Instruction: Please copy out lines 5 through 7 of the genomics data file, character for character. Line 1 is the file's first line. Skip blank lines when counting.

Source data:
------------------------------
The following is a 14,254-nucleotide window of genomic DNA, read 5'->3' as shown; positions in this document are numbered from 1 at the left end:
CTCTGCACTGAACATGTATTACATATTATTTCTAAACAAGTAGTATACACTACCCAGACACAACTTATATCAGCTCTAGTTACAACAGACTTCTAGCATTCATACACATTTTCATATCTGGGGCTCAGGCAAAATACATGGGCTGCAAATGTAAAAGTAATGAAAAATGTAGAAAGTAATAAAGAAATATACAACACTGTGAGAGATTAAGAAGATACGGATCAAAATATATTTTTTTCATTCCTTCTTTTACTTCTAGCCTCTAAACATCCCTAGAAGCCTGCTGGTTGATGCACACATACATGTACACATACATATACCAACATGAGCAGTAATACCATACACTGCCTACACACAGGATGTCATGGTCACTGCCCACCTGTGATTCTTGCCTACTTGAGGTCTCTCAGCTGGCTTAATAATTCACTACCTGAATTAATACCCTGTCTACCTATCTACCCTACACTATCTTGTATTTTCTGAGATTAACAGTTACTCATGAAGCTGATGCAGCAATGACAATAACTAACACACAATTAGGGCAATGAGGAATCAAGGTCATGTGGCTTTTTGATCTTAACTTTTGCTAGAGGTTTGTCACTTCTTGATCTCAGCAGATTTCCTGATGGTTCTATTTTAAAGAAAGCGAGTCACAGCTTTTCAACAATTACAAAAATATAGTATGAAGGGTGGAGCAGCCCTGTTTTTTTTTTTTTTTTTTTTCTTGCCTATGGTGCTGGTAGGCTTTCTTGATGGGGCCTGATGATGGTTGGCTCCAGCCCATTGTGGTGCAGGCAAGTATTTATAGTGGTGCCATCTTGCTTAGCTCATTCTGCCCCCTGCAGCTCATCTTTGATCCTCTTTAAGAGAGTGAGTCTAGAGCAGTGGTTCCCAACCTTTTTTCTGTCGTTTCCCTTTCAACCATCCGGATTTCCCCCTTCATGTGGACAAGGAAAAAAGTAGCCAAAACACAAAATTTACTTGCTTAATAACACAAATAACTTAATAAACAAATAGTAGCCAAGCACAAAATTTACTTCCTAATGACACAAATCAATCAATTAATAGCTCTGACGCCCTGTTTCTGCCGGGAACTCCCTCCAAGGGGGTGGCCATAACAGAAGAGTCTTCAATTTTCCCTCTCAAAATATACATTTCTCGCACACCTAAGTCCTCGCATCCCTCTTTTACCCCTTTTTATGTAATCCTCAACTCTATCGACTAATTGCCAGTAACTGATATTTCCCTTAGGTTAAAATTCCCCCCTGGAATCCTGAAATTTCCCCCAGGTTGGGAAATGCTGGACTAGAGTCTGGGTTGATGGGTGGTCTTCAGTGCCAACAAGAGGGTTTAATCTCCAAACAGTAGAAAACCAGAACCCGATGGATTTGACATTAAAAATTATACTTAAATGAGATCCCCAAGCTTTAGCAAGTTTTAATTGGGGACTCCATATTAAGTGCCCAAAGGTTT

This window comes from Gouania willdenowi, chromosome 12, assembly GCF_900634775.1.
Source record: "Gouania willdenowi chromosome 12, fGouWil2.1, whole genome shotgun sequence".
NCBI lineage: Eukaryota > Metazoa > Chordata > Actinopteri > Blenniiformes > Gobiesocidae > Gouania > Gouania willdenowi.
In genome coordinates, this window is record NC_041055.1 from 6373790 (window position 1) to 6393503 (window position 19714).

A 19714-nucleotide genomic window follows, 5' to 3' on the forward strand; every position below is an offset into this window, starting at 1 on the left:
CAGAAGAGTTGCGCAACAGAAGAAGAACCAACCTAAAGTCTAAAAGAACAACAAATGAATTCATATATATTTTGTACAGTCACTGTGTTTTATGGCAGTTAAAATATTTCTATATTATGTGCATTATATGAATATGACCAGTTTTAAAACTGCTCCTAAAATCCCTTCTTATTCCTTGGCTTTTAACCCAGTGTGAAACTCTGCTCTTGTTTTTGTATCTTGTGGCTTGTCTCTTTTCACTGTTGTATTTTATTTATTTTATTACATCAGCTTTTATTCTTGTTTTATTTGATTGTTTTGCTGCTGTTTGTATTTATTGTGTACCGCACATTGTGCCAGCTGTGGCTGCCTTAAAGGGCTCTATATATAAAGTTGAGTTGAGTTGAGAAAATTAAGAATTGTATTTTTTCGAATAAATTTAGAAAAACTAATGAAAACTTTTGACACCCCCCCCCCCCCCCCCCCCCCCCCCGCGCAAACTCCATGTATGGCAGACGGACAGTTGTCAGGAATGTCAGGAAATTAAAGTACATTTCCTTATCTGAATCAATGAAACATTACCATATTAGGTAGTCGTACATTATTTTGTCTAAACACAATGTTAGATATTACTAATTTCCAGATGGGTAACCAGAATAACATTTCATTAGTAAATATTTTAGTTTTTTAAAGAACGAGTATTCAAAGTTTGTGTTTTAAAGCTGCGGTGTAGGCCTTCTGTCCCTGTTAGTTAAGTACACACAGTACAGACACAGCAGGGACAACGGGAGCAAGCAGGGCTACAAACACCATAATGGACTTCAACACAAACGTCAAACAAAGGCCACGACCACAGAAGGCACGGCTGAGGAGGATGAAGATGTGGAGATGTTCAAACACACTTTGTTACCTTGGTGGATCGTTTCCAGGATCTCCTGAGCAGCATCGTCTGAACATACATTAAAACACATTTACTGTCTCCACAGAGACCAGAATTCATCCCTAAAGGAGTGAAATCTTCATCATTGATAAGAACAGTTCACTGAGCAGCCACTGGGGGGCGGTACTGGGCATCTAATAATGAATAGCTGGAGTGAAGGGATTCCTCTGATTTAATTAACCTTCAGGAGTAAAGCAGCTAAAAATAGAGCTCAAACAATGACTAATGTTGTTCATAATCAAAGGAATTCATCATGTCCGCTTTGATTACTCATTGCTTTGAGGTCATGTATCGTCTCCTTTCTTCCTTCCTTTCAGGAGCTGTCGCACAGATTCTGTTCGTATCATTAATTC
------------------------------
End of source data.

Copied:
NCBI lineage: Eukaryota > Metazoa > Chordata > Actinopteri > Blenniiformes > Gobiesocidae > Gouania > Gouania willdenowi.
In genome coordinates, this window is record NC_041055.1 from 6373790 (window position 1) to 6393503 (window position 19714).

A 19714-nucleotide genomic window follows, 5' to 3' on the forward strand; every position below is an offset into this window, starting at 1 on the left: